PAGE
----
Advocates of Middle East peace are remembering Wayne Owens as a tireless worker who sought to bride the gaps between countries in the Middle East.
Owens, a former Democratic congressman who went on to head a Middle East think tank, died Wednesday on the beach in Tel Aviv. He was 65.
Owens represented Utah in the U.S. House of Representatives from 1973 to 1975, and again from 1987 to 1993.
He then served as president of the Center for Middle East Peace and Economic Cooperation, an organization he founded in 1989 with S. Daniel Abraham, chairman of Slim-Fast Foods.
Friends and colleagues described Owens as a pivotal behind-the-scenes player in the Israeli-Palestinian peace process.
“I think what Wayne brought was an expertise that came from having spent a significant part of his career in public service,” said Debra DeLee, president and CEO of Americans for Peace Now. “He brought both the public side as well as an incredible ability to connect with stakeholders.”
Howard Kohr, executive director of the America-Israel Public Affairs Committee, said, “Owens demonstrated through action his dedication and love for the Jewish state. He strove to advance the cause of peace between Israel and her neighbors.
“He will be deeply missed,” Kohr said.
Owens was born on May 2, 1937 in Panguitch, Utah.
In Congress, Owens served on the House Foreign Affairs Committee and focused on the Middle East, traveling to the region nearly every three months.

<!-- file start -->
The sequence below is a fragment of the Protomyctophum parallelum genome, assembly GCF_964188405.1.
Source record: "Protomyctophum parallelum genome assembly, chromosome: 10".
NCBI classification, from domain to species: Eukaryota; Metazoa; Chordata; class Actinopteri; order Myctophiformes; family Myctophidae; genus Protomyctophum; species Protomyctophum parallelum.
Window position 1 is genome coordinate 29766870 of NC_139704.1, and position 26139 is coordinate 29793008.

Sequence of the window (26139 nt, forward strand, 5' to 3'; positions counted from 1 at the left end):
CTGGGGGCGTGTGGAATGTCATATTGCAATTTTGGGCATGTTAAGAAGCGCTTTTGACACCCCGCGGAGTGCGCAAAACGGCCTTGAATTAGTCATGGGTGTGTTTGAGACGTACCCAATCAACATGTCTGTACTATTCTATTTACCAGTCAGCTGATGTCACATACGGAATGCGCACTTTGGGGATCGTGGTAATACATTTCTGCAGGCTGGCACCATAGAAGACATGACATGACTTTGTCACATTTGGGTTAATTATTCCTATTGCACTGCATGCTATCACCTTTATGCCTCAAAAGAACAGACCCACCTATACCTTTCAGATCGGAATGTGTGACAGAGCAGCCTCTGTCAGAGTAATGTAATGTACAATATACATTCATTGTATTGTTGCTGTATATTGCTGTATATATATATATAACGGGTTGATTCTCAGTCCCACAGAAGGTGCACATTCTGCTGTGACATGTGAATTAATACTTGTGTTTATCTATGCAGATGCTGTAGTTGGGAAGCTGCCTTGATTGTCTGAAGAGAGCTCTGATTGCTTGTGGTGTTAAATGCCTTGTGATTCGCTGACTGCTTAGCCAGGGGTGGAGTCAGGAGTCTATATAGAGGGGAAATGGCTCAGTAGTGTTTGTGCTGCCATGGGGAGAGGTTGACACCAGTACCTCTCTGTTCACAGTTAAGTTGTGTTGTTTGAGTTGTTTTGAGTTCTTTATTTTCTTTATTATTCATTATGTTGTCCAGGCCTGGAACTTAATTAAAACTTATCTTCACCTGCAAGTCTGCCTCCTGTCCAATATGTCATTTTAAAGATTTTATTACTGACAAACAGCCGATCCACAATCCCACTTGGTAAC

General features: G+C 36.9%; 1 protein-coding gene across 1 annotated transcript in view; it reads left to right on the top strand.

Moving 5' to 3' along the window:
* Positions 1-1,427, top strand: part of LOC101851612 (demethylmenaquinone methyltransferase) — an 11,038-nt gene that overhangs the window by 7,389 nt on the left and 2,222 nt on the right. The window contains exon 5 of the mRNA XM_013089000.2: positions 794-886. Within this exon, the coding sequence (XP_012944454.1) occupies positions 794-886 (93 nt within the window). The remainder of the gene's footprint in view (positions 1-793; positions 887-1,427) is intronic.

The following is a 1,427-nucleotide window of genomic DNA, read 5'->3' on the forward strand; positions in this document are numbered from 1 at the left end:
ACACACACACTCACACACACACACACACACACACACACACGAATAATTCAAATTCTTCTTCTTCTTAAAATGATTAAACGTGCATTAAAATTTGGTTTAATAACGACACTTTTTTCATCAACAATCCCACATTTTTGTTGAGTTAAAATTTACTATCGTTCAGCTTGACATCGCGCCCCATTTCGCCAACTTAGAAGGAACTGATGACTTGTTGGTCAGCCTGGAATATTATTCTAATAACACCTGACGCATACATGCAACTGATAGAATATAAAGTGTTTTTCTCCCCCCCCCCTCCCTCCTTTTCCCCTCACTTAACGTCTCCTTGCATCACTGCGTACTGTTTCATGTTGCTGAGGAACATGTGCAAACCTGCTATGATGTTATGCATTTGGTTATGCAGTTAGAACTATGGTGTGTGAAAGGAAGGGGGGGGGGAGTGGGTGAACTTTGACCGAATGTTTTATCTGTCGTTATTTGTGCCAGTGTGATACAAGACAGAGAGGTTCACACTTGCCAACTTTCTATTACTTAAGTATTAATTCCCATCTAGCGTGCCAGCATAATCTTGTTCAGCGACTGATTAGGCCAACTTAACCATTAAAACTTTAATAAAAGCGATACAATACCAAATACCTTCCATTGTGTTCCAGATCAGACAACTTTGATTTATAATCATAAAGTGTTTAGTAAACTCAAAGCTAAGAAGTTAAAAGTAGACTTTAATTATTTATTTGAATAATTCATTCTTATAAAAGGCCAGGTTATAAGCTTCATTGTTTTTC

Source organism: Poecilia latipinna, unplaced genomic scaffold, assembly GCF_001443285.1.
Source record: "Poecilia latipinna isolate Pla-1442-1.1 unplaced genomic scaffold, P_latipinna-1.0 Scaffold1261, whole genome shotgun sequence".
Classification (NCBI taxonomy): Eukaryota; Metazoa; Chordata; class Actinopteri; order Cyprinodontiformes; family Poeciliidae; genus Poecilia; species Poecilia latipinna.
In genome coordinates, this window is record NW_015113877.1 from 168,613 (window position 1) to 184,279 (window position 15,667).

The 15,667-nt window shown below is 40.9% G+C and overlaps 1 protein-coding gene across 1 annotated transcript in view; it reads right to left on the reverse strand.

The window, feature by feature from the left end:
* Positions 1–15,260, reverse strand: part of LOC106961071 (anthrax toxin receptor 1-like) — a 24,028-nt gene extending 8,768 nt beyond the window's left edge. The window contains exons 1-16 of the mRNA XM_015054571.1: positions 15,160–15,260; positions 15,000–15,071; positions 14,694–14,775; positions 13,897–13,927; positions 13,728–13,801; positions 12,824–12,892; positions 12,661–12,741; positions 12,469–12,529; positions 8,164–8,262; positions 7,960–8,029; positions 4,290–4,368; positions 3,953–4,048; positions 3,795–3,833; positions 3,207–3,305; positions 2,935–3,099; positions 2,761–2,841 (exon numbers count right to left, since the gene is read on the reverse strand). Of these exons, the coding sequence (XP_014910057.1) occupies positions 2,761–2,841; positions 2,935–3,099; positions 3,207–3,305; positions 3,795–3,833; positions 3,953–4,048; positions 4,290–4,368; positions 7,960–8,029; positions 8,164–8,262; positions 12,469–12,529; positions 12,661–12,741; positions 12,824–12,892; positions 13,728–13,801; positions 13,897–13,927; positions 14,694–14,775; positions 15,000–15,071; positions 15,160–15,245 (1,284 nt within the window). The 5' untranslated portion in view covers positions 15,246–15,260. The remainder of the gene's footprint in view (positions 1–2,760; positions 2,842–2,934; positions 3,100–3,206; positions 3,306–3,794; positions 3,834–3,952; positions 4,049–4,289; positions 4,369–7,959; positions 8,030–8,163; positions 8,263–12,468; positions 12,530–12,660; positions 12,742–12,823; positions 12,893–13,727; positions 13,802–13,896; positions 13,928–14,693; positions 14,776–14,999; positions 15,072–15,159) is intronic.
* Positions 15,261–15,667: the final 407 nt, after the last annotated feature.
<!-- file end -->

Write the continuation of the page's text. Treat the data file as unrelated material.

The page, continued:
Stephen Silberfarb, who served as Owens’ legislative director from 1990 to 1992, said his interest in the Middle East stemmed from his Mormon background and a natural curiosity about international conflicts.
“He had a sense of passion and commitment and a true belief that Arabs and Israelis can live together in peace,” said Silberfarb, now the executive director of the Jewish Community Relations Council of Minnesota and the Dakotas.
Owens was one of the first American leaders to meet with Palestinian Authority President Yasser Arafat — and was an advocate of U.S. loan guarantees that Israel could use to bring Soviet Jews to Israel and for military aid to Middle Eastern countries, Silberfarb said.
“He didn’t believe you could pressure Israel or the Palestinians,” Silberfarb said. “He was one for dialogue and education.”
Owens also served on the House Judiciary Committee that impeached President Nixon. He ran twice for the U.S. Senate and once for governor, but lost each time.
Owens is survived by his wife, the former Marlene Wessel, five children and 14 grandchildren.
The Archive of the Jewish Telegraphic Agency includes articles published from 1923 to 2008. Archive stories reflect the journalistic standards and practices of the time they were published.